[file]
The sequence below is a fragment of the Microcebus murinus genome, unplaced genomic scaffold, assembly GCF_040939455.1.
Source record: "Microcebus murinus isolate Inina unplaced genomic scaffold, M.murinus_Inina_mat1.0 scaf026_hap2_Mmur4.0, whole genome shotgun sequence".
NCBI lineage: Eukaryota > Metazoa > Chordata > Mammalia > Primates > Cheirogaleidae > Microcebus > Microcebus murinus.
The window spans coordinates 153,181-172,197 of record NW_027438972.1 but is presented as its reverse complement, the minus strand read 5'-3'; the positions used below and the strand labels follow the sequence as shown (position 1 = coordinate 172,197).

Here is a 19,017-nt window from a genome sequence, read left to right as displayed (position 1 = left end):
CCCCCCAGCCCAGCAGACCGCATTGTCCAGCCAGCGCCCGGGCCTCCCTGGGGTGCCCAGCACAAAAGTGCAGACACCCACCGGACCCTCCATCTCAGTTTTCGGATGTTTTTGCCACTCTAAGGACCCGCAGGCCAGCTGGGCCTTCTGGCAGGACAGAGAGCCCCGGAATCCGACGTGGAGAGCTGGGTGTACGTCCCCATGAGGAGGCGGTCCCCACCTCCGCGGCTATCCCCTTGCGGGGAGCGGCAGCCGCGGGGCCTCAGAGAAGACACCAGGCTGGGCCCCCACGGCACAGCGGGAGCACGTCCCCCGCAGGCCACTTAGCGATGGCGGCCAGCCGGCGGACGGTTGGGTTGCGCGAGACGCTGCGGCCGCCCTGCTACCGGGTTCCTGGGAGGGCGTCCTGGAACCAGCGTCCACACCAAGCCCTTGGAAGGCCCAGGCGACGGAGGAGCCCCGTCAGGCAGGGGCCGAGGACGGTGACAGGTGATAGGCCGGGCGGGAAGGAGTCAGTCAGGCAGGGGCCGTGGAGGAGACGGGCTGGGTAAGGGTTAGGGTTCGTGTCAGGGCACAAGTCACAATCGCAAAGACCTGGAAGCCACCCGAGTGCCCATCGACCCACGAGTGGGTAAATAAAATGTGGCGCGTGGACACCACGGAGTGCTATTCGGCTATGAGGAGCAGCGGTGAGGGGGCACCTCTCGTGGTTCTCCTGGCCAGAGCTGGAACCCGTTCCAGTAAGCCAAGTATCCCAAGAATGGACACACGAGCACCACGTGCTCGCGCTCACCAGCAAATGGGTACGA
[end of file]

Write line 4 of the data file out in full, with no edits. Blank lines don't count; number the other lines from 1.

The window spans coordinates 153,181-172,197 of record NW_027438972.1 but is presented as its reverse complement, the minus strand read 5'-3'; the positions used below and the strand labels follow the sequence as shown (position 1 = coordinate 172,197).